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Somewhat? I was raised by a fairly religious Christian family and one of my grandfathers was a pastor. I figured that I was, in fact, not straight by around fourteen and by then I was having my doubts about Christianity. I don't think I really accepted it until two or three years later, because of the whole "you're going to go to hell" thing.

In terms of gender identity, I didn't even realise that there was a thing for what I experience even though I knew I had always been somewhat "off". I was seventeen by then, so accepting that was quite easy.
 

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Disclaimer, I just woke up, so I may come across more direct than usual. But firstly, not all of LGBT IS sexuality in the sense of who you're attracted to. :p To answer your question, I had to figure out my gender before I figured out sexuality as I think your gender is the building block for a lot of things and sexuality's really hard to work out before you get that worked out, haha. It surprisingly wasn't hard for me to accept and honestly I got to the point that I broke up with a girlfriend over it because I just was hit with the fact that, a woman ultimately isn't the person I want beside me in bed for the rest of my life. So...I got off easy and happen to be straight.


Not really, I was arguing with myself about what I liked in relationships waaaay before the transition, the sex topic came up - but I never had sex at the time, so I ignored it and assumed hetero, when I did it involved a tranny, it felt good, then I was confused why people overcomplexify relationships, and decided to just simplify it with "I like people in general, especially what they feel like".
You even dated a trans person? Come on, you KNOW what I'm going to say about that word. :tongue:
 

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You even dated a trans person? Come on, you KNOW what I'm going to say about that word. :tongue:
Well she's not here and she's an ex.
I mean seriously, trans people are people.
I don't dole out red carpets for people just because of their preferences.
EQUALITY N' SHIT.
 

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Well she's not here and she's an ex.
I mean seriously, trans people are people.
I don't dole out red carpets for people just because of their preferences.
EQUALITY N' SHIT.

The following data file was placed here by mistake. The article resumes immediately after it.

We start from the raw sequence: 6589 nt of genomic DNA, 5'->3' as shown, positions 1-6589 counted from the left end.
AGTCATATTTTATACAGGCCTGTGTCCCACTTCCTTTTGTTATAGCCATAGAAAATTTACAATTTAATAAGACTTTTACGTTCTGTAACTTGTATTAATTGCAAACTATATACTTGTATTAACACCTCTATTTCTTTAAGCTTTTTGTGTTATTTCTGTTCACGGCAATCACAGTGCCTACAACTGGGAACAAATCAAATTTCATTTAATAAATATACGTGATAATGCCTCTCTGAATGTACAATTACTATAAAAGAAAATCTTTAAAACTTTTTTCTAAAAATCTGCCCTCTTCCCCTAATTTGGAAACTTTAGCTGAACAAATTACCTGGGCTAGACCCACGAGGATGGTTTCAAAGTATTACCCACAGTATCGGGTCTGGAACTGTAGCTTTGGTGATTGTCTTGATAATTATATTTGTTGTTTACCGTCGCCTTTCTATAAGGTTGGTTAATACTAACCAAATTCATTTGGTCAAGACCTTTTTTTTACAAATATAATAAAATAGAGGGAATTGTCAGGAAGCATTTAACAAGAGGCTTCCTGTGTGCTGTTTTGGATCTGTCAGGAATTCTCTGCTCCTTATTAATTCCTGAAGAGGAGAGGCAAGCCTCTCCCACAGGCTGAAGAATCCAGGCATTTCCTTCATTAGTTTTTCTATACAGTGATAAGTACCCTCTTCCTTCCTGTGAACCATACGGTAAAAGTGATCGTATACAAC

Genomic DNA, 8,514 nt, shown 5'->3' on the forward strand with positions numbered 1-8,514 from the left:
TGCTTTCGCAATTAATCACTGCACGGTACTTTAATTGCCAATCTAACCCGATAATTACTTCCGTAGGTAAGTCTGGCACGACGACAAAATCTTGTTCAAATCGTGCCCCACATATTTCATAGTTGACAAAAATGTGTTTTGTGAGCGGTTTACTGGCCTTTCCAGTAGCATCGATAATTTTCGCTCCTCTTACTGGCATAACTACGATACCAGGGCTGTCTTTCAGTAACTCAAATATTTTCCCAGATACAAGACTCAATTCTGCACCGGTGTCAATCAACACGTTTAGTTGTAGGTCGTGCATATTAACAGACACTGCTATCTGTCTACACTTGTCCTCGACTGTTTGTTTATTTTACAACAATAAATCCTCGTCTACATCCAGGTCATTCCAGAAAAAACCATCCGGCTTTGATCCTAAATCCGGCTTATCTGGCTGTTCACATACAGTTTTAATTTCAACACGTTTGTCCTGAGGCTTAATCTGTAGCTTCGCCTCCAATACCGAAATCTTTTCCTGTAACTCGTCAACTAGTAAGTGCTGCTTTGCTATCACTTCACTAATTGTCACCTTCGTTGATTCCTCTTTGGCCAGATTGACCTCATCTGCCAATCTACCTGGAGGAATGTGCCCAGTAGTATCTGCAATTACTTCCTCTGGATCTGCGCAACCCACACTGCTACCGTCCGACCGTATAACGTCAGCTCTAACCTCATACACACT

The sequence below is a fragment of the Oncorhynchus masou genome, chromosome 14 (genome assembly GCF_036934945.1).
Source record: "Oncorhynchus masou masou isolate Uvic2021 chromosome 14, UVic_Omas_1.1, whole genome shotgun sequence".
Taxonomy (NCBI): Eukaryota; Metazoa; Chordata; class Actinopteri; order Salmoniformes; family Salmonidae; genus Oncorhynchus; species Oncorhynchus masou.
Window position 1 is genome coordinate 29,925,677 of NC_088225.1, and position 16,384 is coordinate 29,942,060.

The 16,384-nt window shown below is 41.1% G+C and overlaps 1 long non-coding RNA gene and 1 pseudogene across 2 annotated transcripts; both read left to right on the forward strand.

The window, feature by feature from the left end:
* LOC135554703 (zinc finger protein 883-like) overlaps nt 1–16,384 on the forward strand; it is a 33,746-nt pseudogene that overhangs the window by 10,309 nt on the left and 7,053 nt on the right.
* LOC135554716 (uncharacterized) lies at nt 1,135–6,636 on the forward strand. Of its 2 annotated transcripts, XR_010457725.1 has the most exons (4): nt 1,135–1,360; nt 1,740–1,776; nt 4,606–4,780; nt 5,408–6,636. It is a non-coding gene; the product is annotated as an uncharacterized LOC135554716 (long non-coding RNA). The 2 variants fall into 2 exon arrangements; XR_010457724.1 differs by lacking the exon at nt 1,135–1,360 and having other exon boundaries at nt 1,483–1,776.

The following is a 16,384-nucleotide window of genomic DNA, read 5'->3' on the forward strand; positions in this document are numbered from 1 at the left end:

I wouldn't consider it a red carpet to avoid calling someone a known highly offensive term. That's like saying you're doing someone a favor by not beating them senselessly...
 

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I accepted my sexuality last year...I'm 24 going on 25. I've known since I was a teenager...but even then, as a young child, I never felt like I was going to be interested in boys and marriage.

My parents were "christians-in-name-only" but were Fox News obsessed conservatives (my mom more so than my dad.)
I went through a lot of self hatred and internalized homophobia because of it. High school was definitely the worst and I was super stressed out and depressed.

I came out to them last spring and surprisingly they were accepting of it...but my mom still believes all the lies about LGBT people, like we're more sexually promiscuous and too inappropriate to adopt kids. (not like I want kids myself, but still.)
I didn't come out to them as a teenager because I was afraid they'd kick me out or cut me off.

Unfortunately, a college friend of mine got completely kicked out by her mom, and she had to work multiple jobs to afford her rent all while attending full-time college at the same time.
 
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Haha.

Think fundamentalist Baptists. Extremely protective, reclusive, conservative, church every Sunday until I was fifteen years old. I was extremely religious myself, very spiritual, dedicated my entire life to my beliefs. I always understood I had desires that weren't "natural," and although I accepted those desires internally, I worked against them externally in an effort to do right by god. I was extremely anti-LGBT up until sophomore year of high school, which is when the cognitive dissonance finally got to me. I started letting go of my religious upbringing and accepting who I was. I didn't come out to my mother until I was eighteen, didn't come out to my brother until I was twenty-one, never came out to my father but it didn't matter because my mother outed me. To this day I have no hope of starting a family of my own, certainly not one where my parents act as in-laws or grandparents. My brother, though, would make an amazing uncle.